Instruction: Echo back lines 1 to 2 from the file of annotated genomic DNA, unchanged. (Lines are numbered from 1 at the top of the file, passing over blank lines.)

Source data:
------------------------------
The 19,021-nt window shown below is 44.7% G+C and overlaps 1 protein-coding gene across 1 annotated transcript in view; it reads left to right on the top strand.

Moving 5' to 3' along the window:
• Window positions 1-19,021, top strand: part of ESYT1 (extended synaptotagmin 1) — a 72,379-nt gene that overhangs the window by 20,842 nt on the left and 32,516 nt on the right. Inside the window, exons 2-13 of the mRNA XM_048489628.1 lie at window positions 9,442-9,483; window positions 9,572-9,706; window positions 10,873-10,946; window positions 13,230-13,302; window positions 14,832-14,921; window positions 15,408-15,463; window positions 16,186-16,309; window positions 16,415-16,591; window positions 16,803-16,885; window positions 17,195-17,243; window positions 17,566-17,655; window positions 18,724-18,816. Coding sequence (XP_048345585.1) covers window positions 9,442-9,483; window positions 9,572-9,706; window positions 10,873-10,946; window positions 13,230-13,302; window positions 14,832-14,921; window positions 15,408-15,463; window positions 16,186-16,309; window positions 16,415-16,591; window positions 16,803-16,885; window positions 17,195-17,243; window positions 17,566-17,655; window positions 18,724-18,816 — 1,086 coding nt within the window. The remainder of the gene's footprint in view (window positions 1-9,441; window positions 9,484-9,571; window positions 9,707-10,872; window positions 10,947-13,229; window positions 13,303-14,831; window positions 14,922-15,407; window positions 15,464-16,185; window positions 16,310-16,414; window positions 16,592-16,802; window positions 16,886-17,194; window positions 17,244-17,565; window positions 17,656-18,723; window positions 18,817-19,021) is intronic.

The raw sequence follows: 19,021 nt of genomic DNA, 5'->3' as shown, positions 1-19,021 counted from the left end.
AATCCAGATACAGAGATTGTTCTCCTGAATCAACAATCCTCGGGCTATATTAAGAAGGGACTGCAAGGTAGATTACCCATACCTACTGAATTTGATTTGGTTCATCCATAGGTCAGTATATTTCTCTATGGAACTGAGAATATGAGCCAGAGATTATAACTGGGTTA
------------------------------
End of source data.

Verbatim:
The 19,021-nt window shown below is 44.7% G+C and overlaps 1 protein-coding gene across 1 annotated transcript in view; it reads left to right on the top strand.

Moving 5' to 3' along the window: